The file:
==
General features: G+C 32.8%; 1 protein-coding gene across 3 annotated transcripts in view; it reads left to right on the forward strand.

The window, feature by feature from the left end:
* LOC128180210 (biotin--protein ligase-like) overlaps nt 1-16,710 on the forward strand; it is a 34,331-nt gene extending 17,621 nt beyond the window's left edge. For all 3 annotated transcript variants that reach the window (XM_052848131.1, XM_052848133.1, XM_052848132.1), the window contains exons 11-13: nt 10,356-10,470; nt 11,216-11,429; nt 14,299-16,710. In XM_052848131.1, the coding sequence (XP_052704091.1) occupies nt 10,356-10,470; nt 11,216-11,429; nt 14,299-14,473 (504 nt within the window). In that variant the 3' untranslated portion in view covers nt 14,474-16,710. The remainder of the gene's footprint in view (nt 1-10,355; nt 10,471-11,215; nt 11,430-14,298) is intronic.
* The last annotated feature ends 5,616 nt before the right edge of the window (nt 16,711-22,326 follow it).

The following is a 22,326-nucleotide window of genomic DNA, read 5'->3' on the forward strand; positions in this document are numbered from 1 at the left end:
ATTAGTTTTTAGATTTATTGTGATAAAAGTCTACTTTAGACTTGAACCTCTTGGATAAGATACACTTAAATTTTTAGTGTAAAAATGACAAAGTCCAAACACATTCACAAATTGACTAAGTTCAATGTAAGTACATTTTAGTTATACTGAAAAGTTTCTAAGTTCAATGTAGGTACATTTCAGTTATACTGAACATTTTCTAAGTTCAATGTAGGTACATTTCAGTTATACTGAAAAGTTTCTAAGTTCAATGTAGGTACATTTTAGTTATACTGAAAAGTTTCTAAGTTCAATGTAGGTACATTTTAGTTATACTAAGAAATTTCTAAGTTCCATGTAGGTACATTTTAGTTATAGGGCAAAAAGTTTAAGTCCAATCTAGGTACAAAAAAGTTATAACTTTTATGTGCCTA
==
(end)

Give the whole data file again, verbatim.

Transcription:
General features: G+C 32.8%; 1 protein-coding gene across 3 annotated transcripts in view; it reads left to right on the forward strand.

The window, feature by feature from the left end:
* LOC128180210 (biotin--protein ligase-like) overlaps nt 1-16,710 on the forward strand; it is a 34,331-nt gene extending 17,621 nt beyond the window's left edge. For all 3 annotated transcript variants that reach the window (XM_052848131.1, XM_052848133.1, XM_052848132.1), the window contains exons 11-13: nt 10,356-10,470; nt 11,216-11,429; nt 14,299-16,710. In XM_052848131.1, the coding sequence (XP_052704091.1) occupies nt 10,356-10,470; nt 11,216-11,429; nt 14,299-14,473 (504 nt within the window). In that variant the 3' untranslated portion in view covers nt 14,474-16,710. The remainder of the gene's footprint in view (nt 1-10,355; nt 10,471-11,215; nt 11,430-14,298) is intronic.
* The last annotated feature ends 5,616 nt before the right edge of the window (nt 16,711-22,326 follow it).

The following is a 22,326-nucleotide window of genomic DNA, read 5'->3' on the forward strand; positions in this document are numbered from 1 at the left end:
ATTAGTTTTTAGATTTATTGTGATAAAAGTCTACTTTAGACTTGAACCTCTTGGATAAGATACACTTAAATTTTTAGTGTAAAAATGACAAAGTCCAAACACATTCACAAATTGACTAAGTTCAATGTAAGTACATTTTAGTTATACTGAAAAGTTTCTAAGTTCAATGTAGGTACATTTCAGTTATACTGAACATTTTCTAAGTTCAATGTAGGTACATTTCAGTTATACTGAAAAGTTTCTAAGTTCAATGTAGGTACATTTTAGTTATACTGAAAAGTTTCTAAGTTCAATGTAGGTACATTTTAGTTATACTAAGAAATTTCTAAGTTCCATGTAGGTACATTTTAGTTATAGGGCAAAAAGTTTAAGTCCAATCTAGGTACAAAAAAGTTATAACTTTTATGTGCCTA